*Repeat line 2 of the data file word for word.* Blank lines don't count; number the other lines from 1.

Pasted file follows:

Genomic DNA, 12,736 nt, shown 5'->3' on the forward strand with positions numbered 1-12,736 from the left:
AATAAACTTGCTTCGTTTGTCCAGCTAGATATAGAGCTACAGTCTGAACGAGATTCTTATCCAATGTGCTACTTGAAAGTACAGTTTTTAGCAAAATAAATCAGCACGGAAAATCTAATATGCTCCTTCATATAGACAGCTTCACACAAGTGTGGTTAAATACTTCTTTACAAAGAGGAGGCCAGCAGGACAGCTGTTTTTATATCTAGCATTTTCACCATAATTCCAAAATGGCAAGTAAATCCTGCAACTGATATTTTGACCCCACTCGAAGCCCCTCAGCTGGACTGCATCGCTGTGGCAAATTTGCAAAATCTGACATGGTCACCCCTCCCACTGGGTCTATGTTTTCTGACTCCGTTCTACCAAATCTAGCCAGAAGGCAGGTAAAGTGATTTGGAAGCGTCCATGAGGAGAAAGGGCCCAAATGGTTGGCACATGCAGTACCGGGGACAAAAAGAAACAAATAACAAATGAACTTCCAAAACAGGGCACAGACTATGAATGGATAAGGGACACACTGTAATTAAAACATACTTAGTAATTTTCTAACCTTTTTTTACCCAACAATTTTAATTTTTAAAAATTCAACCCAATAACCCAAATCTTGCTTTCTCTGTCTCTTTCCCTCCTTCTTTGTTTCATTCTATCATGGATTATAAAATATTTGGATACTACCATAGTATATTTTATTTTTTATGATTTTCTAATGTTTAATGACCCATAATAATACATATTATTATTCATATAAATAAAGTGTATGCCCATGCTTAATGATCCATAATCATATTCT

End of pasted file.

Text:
AATAAACTTGCTTCGTTTGTCCAGCTAGATATAGAGCTACAGTCTGAACGAGATTCTTATCCAATGTGCTACTTGAAAGTACAGTTTTTAGCAAAATAAATCAGCACGGAAAATCTAATATGCTCCTTCATATAGACAGCTTCACACAAGTGTGGTTAAATACTTCTTTACAAAGAGGAGGCCAGCAGGACAGCTGTTTTTATATCTAGCATTTTCACCATAATTCCAAAATGGCAAGTAAATCCTGCAACTGATATTTTGACCCCACTCGAAGCCCCTCAGCTGGACTGCATCGCTGTGGCAAATTTGCAAAATCTGACATGGTCACCCCTCCCACTGGGTCTATGTTTTCTGACTCCGTTCTACCAAATCTAGCCAGAAGGCAGGTAAAGTGATTTGGAAGCGTCCATGAGGAGAAAGGGCCCAAATGGTTGGCACATGCAGTACCGGGGACAAAAAGAAACAAATAACAAATGAACTTCCAAAACAGGGCACAGACTATGAATGGATAAGGGACACACTGTAATTAAAACATACTTAGTAATTTTCTAACCTTTTTTTACCCAACAATTTTAATTTTTAAAAATTCAACCCAATAACCCAAATCTTGCTTTCTCTGTCTCTTTCCCTCCTTCTTTGTTTCATTCTATCATGGATTATAAAATATTTGGATACTACCATAGTATATTTTATTTTTTATGATTTTCTAATGTTTAATGACCCATAATAATACATATTATTATTCATATAAATAAAGTGTATGCCCATGCTTAATGATCCATAATCATATTCT